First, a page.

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September 1936


Arch Surg. 1936;33(3):349-391. doi:10.1001/archsurg.1936.01190030002001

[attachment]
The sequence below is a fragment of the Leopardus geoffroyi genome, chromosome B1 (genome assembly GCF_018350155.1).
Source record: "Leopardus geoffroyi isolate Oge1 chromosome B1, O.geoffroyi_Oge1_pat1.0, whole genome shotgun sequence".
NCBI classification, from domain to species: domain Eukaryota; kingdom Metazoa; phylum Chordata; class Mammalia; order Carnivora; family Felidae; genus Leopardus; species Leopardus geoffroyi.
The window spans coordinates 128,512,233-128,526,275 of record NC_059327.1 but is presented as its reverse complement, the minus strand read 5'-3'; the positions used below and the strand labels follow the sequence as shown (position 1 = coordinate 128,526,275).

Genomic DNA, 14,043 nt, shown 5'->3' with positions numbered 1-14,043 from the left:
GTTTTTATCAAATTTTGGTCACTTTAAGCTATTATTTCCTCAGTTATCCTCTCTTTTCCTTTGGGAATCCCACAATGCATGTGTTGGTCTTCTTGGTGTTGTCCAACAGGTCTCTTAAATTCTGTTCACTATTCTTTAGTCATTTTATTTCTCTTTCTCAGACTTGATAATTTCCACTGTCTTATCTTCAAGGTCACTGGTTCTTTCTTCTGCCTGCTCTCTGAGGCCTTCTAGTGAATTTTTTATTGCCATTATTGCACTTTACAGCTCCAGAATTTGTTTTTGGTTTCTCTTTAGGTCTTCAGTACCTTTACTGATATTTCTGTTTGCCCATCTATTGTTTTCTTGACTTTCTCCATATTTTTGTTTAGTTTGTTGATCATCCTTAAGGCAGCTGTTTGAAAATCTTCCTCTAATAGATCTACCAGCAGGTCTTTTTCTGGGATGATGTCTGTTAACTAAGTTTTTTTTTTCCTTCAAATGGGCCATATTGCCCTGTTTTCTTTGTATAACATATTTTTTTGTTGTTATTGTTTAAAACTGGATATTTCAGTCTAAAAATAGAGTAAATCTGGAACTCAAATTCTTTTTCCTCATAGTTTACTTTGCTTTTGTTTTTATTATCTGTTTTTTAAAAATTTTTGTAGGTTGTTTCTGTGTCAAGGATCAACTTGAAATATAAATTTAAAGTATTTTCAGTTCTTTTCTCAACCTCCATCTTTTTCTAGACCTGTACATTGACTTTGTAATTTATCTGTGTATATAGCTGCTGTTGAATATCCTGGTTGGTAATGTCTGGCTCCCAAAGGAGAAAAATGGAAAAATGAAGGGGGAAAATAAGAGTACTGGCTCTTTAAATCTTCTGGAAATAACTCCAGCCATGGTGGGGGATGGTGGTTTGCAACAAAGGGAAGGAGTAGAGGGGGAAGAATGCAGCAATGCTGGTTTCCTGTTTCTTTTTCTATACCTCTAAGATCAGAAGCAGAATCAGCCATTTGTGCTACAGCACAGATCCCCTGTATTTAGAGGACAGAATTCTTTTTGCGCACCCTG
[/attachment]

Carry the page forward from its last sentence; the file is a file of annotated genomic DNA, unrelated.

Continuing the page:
The question of congenital deformities and defects of the extremities is attractive because of the richness of different morphologic manifestations; it is difficult when it comes to the systematic grouping of observations, and it is extremely embarrassing when etiology is concerned. It seems that with all the scientific armamentarium of modern physicians, they are approaching the problem merely from another side and have not yet succeeded much more in detecting the underlying cause than had the observers of many hundred years ago, who interpreted the various monsters as lusus naturae. Nature, or a great vital force, in incalculable mood, enjoys and diverts itself by producing the most abstruse forms. The more modern conceptions are more mechanistic, and the thin amniotic membrane especially has frequently been accused of being responsible for the development of congenital deformities, either by inflammatory adhesions or simply by decreased amount of amniotic fluid. No doubt for

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